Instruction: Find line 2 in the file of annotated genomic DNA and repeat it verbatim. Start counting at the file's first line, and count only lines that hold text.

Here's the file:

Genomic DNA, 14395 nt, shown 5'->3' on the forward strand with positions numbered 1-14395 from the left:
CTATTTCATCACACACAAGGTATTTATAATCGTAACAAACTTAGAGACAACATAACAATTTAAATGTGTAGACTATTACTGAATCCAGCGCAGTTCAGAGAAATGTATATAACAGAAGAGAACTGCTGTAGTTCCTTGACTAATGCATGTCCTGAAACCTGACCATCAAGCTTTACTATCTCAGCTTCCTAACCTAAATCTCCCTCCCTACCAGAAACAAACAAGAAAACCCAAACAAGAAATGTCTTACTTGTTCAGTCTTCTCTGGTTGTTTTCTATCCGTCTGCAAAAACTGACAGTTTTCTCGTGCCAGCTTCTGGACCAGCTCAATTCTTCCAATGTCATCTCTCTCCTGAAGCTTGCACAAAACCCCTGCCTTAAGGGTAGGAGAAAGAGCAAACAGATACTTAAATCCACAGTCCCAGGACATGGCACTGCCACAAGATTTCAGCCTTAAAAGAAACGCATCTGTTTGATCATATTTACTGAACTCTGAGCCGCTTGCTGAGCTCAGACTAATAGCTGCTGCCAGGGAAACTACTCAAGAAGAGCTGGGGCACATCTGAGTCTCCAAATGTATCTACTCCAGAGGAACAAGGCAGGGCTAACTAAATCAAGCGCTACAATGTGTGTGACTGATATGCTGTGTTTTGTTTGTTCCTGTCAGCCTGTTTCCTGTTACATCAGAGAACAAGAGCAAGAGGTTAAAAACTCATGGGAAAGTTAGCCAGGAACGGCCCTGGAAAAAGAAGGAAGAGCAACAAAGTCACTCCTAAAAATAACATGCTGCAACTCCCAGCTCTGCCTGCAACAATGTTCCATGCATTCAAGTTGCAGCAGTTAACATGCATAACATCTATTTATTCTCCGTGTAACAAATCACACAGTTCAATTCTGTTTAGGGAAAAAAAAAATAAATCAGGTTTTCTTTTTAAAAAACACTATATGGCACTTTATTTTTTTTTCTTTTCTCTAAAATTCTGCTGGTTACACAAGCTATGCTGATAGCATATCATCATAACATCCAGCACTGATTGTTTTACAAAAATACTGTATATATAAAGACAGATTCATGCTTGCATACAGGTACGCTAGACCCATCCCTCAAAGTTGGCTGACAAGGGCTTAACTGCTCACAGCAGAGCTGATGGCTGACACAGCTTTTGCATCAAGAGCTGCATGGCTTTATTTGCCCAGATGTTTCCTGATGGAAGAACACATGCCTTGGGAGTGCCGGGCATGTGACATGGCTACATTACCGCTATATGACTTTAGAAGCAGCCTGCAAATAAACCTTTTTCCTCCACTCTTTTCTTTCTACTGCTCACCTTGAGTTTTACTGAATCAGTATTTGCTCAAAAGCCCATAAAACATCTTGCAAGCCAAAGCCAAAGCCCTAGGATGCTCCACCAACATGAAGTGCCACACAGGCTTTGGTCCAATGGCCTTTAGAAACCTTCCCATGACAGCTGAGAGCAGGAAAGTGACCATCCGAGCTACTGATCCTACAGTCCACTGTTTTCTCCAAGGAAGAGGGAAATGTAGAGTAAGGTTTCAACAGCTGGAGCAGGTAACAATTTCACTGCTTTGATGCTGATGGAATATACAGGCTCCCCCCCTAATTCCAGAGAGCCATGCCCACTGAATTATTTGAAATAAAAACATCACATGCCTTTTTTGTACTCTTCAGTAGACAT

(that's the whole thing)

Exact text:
CTATTTCATCACACACAAGGTATTTATAATCGTAACAAACTTAGAGACAACATAACAATTTAAATGTGTAGACTATTACTGAATCCAGCGCAGTTCAGAGAAATGTATATAACAGAAGAGAACTGCTGTAGTTCCTTGACTAATGCATGTCCTGAAACCTGACCATCAAGCTTTACTATCTCAGCTTCCTAACCTAAATCTCCCTCCCTACCAGAAACAAACAAGAAAACCCAAACAAGAAATGTCTTACTTGTTCAGTCTTCTCTGGTTGTTTTCTATCCGTCTGCAAAAACTGACAGTTTTCTCGTGCCAGCTTCTGGACCAGCTCAATTCTTCCAATGTCATCTCTCTCCTGAAGCTTGCACAAAACCCCTGCCTTAAGGGTAGGAGAAAGAGCAAACAGATACTTAAATCCACAGTCCCAGGACATGGCACTGCCACAAGATTTCAGCCTTAAAAGAAACGCATCTGTTTGATCATATTTACTGAACTCTGAGCCGCTTGCTGAGCTCAGACTAATAGCTGCTGCCAGGGAAACTACTCAAGAAGAGCTGGGGCACATCTGAGTCTCCAAATGTATCTACTCCAGAGGAACAAGGCAGGGCTAACTAAATCAAGCGCTACAATGTGTGTGACTGATATGCTGTGTTTTGTTTGTTCCTGTCAGCCTGTTTCCTGTTACATCAGAGAACAAGAGCAAGAGGTTAAAAACTCATGGGAAAGTTAGCCAGGAACGGCCCTGGAAAAAGAAGGAAGAGCAACAAAGTCACTCCTAAAAATAACATGCTGCAACTCCCAGCTCTGCCTGCAACAATGTTCCATGCATTCAAGTTGCAGCAGTTAACATGCATAACATCTATTTATTCTCCGTGTAACAAATCACACAGTTCAATTCTGTTTAGGGAAAAAAAAAATAAATCAGGTTTTCTTTTTAAAAAACACTATATGGCACTTTATTTTTTTTTCTTTTCTCTAAAATTCTGCTGGTTACACAAGCTATGCTGATAGCATATCATCATAACATCCAGCACTGATTGTTTTACAAAAATACTGTATATATAAAGACAGATTCATGCTTGCATACAGGTACGCTAGACCCATCCCTCAAAGTTGGCTGACAAGGGCTTAACTGCTCACAGCAGAGCTGATGGCTGACACAGCTTTTGCATCAAGAGCTGCATGGCTTTATTTGCCCAGATGTTTCCTGATGGAAGAACACATGCCTTGGGAGTGCCGGGCATGTGACATGGCTACATTACCGCTATATGACTTTAGAAGCAGCCTGCAAATAAACCTTTTTCCTCCACTCTTTTCTTTCTACTGCTCACCTTGAGTTTTACTGAATCAGTATTTGCTCAAAAGCCCATAAAACATCTTGCAAGCCAAAGCCAAAGCCCTAGGATGCTCCACCAACATGAAGTGCCACACAGGCTTTGGTCCAATGGCCTTTAGAAACCTTCCCATGACAGCTGAGAGCAGGAAAGTGACCATCCGAGCTACTGATCCTACAGTCCACTGTTTTCTCCAAGGAAGAGGGAAATGTAGAGTAAGGTTTCAACAGCTGGAGCAGGTAACAATTTCACTGCTTTGATGCTGATGGAATATACAGGCTCCCCCCCTAATTCCAGAGAGCCATGCCCACTGAATTATTTGAAATAAAAACATCACATGCCTTTTTTGTACTCTTCAGTAGACAT